Are untreated hot flashes just a sweaty irritant? Or, are they a sign of a more significant health risk?
Your Menopause Question: Are untreated hot flashes just a sweaty irritant? Or, are they a sign of a more significant health risk?
Our Response: Eighty percent of menopausal women experience some level of hot flashes, medically termed “vasomotor symptoms.” A quote from one patient describes the experience well: “My head started to sweat, the sweat ran down my face, my hair was soaked, and then my whole body was hot. I had to shower and change my clothes.”
The biology of hot flashes starts in an area of our brain called the hypothalamus, where a small group of neurons nicknamed “KNDy neurons” (for kisspepsin, dynorphin, and neurontin B) communicate with the adjacent heat center, which controls our body temperature. During the reproductive years when ovarian estradiol is plentiful, our heat center permits an approximately 0.4-degree fluctuation in body temperature without any bodily reaction. As the ovaries age and estradiol declines, our body’s tolerance to temperature fluctuation disappears. Any small increase in ambient temperature, as perceived by our skin receptors, then signals the brain to pump that “hot blood” to our skin, stimulate our sweat glands, and (in theory) cool the body. The hot flash is the result of this exaggerated response.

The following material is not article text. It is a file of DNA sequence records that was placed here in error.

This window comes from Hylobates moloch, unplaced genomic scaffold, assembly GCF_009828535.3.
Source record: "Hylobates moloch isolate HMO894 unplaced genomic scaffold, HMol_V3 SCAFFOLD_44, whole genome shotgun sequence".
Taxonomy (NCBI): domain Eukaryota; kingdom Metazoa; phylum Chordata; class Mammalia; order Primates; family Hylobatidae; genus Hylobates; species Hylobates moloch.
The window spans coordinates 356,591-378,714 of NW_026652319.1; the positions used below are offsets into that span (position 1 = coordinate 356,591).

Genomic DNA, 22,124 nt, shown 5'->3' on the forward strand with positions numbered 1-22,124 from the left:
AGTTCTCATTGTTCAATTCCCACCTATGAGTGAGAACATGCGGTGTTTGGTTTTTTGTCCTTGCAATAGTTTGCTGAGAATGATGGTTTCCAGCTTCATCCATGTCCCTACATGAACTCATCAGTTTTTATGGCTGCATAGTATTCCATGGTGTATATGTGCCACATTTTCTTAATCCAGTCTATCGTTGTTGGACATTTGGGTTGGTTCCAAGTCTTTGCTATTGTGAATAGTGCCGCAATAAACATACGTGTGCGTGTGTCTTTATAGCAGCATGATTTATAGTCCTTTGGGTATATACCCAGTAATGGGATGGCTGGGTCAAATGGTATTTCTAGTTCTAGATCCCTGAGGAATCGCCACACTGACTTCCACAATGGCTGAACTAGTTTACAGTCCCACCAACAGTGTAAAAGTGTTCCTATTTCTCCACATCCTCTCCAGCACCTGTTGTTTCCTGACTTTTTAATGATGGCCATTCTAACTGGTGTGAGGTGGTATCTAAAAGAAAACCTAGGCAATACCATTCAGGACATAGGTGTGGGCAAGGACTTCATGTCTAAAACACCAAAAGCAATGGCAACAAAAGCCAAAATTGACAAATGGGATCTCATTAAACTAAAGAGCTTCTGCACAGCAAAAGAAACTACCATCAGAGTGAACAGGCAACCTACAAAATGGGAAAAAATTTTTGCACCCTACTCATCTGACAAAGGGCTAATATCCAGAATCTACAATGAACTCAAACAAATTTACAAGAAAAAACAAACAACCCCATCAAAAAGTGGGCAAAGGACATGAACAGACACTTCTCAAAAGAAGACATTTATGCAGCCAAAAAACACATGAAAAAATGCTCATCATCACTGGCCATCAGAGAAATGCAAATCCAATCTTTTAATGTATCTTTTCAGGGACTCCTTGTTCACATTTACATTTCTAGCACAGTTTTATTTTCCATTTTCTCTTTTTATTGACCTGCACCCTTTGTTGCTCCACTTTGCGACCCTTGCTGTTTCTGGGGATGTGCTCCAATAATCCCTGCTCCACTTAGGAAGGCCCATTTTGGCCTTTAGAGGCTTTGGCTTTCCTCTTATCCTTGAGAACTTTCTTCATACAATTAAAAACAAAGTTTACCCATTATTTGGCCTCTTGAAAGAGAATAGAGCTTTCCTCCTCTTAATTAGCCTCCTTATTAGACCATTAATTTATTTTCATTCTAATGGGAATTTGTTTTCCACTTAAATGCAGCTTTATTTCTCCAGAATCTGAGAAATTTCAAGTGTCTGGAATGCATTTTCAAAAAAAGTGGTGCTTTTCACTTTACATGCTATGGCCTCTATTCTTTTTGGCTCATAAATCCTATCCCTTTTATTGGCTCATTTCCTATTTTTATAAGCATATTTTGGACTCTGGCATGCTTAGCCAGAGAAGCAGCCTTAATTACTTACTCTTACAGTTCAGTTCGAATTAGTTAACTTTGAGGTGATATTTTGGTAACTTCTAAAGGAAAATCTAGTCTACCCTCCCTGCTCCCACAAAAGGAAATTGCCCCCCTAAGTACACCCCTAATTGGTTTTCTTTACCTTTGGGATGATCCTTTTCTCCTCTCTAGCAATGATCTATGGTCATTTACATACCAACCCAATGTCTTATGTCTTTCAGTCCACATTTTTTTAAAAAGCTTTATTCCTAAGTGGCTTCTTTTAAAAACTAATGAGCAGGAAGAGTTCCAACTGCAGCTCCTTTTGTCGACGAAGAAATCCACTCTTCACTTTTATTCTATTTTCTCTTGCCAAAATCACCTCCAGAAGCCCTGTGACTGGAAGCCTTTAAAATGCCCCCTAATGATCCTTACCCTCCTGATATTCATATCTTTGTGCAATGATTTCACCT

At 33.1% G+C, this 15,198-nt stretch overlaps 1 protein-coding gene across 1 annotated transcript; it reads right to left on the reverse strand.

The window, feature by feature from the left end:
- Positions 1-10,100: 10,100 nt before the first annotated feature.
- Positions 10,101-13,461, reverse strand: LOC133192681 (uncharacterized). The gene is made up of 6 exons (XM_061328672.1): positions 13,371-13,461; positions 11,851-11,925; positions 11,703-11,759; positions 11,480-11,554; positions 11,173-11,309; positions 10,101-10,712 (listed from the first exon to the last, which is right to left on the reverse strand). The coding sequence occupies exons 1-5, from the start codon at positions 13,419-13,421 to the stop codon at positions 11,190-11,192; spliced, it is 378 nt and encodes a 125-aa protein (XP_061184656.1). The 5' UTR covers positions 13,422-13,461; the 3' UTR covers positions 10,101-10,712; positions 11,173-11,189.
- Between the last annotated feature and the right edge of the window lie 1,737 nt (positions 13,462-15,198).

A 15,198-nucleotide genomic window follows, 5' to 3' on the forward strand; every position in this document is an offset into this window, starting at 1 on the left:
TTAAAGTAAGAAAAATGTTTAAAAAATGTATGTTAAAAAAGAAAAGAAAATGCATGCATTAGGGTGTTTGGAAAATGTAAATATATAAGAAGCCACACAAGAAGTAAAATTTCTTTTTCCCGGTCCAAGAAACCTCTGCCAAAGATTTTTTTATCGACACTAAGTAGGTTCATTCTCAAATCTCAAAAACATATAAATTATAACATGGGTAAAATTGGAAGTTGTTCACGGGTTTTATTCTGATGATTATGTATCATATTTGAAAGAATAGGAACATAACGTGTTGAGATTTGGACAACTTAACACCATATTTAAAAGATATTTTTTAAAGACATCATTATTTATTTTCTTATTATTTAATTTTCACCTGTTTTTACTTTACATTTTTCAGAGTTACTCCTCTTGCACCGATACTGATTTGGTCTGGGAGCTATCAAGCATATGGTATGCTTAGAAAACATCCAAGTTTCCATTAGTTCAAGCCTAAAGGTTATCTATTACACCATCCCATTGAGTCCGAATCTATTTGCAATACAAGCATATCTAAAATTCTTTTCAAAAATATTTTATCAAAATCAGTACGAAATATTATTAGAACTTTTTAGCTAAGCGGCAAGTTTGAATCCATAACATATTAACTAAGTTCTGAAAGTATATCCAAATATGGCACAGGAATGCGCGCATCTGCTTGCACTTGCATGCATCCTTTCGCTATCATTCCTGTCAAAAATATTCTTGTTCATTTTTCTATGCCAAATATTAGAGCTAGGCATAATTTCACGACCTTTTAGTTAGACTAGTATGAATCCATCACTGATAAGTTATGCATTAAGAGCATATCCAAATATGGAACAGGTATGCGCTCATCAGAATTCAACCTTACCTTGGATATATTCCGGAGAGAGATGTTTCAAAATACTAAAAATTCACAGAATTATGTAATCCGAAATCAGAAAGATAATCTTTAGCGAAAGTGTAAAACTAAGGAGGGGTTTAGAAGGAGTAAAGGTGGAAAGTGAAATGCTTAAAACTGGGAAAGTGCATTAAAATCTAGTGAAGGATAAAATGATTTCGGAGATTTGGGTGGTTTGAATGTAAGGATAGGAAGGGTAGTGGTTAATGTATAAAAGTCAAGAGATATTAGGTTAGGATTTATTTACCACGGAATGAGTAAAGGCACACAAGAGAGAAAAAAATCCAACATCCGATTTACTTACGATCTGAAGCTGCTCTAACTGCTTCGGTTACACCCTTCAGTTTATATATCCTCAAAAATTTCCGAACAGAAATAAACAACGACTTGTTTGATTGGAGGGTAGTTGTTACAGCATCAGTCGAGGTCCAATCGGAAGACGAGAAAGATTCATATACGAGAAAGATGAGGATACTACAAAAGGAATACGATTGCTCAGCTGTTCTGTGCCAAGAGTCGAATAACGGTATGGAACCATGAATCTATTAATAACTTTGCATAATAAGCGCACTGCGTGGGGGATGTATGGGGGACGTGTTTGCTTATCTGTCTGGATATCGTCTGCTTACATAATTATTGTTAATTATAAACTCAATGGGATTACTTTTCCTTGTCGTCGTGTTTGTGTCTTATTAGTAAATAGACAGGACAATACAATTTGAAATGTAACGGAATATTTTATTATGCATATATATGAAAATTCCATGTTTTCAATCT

Since our great-grandmother’s era, hot flashes have always been a bother. But, over time, clinical studies have questioned whether untreated hot flashes are simply a nuisance or actually a sign of a more systemic risk. The results are concerning.
Based on a 2014 review of 500,000 Fortune 500 health insurance claims, work performance appears to be jeopardized as a result of untreated hot flashes. In that study 57% of indirect productive days were lost (mostly absenteeism).
Between 1996 and 1997, 3,302 premenopausal women ages 42 to 52 who were not on hormones were enrolled in the Study of Women’s Health Across the Nation (SWAN). This ongoing study found a greater than two-fold increase in later cardiovascular events if hot flashes were prevalent when compared to those women with fewer hot flashes.
The Women’s Health Initiative (WHI) study of 4,867 women found that those with significant hot flashes experienced greater bone loss and an increased risk of hip fractures, both reflecting osteoporosis risk. In that same study, women with initial negative mammograms at recruitment who experienced significant hot flashes and were followed for 17.9 years had a 13% increase in later breast cancer.
What do these observations suggest? Whether by complementary, non-hormonal, or hormonal treatments, care providers should query all women in the menopause transition or in early menopause for frequency of hot flashes and initiate treatment when the answer is “frequent.”
James Woods |